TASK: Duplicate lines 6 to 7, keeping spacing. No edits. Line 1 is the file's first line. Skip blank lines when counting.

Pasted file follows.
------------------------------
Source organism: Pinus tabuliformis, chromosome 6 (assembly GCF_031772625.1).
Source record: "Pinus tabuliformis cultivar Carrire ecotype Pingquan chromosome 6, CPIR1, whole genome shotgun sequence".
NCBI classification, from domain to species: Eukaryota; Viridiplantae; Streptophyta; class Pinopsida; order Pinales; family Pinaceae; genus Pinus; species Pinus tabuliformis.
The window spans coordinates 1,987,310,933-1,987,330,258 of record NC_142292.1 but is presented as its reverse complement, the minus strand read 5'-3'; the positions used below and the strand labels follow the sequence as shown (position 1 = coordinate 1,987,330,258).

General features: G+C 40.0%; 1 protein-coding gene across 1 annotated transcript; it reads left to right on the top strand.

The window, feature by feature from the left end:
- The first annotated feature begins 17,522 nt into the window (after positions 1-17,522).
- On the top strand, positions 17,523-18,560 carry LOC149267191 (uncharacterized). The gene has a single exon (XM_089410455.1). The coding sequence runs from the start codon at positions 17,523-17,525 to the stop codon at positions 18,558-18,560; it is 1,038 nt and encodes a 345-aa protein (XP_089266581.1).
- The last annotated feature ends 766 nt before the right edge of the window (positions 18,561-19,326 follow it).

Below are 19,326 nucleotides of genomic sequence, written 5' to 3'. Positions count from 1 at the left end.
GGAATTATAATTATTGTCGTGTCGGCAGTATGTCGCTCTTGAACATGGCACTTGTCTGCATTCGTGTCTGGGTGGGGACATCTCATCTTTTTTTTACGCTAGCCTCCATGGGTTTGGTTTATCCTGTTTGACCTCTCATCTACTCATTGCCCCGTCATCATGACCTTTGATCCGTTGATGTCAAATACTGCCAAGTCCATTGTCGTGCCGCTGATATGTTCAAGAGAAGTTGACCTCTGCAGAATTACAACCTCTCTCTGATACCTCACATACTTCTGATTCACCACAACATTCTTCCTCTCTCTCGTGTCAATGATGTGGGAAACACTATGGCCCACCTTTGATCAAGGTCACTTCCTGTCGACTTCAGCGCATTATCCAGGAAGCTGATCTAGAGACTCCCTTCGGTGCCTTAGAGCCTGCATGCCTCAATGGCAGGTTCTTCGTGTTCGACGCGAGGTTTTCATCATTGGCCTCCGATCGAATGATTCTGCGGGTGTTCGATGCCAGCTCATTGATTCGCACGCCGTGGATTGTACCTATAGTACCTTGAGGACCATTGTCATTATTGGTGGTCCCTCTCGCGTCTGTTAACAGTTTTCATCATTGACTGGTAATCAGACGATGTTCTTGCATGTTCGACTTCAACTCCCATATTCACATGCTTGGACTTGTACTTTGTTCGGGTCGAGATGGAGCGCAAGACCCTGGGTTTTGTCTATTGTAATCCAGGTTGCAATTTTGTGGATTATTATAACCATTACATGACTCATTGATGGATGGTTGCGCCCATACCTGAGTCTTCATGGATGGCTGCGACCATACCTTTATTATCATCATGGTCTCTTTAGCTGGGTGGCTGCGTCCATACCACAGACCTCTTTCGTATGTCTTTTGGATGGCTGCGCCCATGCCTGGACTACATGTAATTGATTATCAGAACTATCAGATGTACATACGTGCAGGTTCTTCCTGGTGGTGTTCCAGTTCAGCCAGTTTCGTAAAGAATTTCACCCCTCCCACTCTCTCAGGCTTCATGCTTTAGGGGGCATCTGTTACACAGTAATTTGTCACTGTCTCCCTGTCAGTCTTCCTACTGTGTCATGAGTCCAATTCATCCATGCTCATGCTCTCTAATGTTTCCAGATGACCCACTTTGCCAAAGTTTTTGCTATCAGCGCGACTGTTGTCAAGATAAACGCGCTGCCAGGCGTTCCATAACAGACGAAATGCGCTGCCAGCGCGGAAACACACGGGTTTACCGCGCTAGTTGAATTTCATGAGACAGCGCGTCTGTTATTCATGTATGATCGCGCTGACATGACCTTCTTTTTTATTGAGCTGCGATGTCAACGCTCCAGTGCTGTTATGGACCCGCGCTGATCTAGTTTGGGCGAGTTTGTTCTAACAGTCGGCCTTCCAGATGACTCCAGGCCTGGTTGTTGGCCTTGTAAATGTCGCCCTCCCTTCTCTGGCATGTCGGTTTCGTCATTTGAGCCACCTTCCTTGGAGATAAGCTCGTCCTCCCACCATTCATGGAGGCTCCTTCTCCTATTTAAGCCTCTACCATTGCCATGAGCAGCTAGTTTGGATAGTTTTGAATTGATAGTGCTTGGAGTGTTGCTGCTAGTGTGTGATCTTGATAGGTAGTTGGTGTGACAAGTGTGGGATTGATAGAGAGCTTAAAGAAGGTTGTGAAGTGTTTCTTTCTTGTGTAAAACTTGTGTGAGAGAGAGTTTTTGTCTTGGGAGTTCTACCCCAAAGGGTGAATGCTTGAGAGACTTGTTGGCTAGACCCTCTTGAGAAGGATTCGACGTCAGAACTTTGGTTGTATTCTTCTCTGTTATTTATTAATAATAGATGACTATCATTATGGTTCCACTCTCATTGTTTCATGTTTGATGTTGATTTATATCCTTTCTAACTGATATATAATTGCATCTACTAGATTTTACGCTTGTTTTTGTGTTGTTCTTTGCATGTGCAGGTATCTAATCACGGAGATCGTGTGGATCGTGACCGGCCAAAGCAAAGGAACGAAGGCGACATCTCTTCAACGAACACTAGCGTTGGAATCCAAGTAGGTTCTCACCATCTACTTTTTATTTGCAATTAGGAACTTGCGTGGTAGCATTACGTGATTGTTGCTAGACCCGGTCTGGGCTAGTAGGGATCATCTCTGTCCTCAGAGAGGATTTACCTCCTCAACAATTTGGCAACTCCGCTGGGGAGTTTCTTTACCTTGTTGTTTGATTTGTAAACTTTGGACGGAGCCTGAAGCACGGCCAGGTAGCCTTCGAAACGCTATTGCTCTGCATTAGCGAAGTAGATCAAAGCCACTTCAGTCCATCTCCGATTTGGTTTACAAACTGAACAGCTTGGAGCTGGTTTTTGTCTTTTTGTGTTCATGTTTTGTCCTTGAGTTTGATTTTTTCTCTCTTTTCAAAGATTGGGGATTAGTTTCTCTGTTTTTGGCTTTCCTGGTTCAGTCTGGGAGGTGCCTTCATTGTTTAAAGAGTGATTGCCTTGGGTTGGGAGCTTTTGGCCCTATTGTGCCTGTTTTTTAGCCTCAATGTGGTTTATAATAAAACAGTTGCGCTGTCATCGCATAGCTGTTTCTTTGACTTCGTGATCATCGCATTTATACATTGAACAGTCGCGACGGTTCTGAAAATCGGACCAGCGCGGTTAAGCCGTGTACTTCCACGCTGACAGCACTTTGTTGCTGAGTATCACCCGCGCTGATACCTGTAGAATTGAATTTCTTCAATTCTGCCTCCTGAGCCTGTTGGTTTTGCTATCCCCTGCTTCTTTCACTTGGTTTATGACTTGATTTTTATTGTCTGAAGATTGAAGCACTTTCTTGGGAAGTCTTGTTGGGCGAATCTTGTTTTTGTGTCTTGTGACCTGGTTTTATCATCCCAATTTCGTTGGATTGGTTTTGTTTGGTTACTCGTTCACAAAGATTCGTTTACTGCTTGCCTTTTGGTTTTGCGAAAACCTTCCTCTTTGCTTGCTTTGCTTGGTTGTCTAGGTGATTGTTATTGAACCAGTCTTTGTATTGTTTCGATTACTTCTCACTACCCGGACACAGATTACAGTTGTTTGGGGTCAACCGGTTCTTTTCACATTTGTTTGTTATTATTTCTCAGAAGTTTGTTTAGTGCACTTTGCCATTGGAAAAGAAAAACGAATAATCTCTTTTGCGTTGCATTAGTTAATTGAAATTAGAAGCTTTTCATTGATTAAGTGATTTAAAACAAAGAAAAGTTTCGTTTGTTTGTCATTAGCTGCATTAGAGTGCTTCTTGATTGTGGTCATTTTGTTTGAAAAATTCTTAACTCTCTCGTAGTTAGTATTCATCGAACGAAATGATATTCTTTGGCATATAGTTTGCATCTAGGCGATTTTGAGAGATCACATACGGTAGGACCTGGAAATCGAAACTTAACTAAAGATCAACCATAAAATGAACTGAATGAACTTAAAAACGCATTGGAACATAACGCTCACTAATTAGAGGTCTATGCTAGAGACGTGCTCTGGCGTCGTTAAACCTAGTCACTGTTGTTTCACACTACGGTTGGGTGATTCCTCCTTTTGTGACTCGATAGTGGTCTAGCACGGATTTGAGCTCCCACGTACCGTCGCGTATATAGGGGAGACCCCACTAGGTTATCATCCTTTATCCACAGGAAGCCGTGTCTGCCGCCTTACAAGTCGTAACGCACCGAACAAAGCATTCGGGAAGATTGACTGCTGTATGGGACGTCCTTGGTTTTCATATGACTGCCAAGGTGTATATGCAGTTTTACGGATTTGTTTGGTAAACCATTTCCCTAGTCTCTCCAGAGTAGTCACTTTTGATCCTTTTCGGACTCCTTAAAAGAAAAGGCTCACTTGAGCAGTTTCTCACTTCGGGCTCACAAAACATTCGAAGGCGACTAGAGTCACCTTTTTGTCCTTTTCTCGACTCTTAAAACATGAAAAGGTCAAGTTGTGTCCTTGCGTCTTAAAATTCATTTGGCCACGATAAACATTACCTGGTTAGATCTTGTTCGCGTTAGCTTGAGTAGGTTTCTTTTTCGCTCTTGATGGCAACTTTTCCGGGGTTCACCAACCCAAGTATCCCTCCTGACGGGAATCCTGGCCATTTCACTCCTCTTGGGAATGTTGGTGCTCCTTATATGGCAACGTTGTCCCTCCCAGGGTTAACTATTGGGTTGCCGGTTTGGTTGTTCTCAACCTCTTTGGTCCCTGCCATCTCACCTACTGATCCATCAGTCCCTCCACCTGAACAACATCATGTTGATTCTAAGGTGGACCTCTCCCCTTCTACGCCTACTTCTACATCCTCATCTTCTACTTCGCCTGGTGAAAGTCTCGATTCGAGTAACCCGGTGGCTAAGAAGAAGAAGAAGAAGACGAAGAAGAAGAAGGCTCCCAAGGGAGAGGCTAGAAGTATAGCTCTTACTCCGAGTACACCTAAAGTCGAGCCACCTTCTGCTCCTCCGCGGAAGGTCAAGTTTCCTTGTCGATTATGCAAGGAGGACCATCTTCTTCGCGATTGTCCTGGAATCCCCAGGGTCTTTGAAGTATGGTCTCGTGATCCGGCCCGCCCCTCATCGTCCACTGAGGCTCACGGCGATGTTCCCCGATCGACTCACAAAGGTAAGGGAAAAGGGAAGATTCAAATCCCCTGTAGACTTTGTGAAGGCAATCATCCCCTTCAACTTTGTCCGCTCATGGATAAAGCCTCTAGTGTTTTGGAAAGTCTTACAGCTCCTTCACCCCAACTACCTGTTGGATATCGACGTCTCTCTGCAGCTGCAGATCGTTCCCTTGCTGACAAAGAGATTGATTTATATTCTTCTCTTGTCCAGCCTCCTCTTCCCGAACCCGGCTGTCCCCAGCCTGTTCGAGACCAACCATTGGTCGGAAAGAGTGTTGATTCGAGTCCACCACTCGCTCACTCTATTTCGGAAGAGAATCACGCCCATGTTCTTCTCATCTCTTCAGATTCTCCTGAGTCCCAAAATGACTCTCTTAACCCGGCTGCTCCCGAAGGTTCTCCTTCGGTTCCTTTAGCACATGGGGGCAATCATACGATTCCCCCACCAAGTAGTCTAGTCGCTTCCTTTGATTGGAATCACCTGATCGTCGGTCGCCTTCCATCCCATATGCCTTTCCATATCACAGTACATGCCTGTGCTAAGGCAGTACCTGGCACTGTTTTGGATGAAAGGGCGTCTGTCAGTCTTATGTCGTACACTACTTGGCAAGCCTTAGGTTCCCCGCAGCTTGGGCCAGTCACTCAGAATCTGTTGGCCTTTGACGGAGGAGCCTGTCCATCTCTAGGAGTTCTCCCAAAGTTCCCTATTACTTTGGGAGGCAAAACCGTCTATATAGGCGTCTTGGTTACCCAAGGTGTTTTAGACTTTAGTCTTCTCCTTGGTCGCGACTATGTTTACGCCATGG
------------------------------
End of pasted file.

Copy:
The window, feature by feature from the left end:
- The first annotated feature begins 17,522 nt into the window (after positions 1-17,522).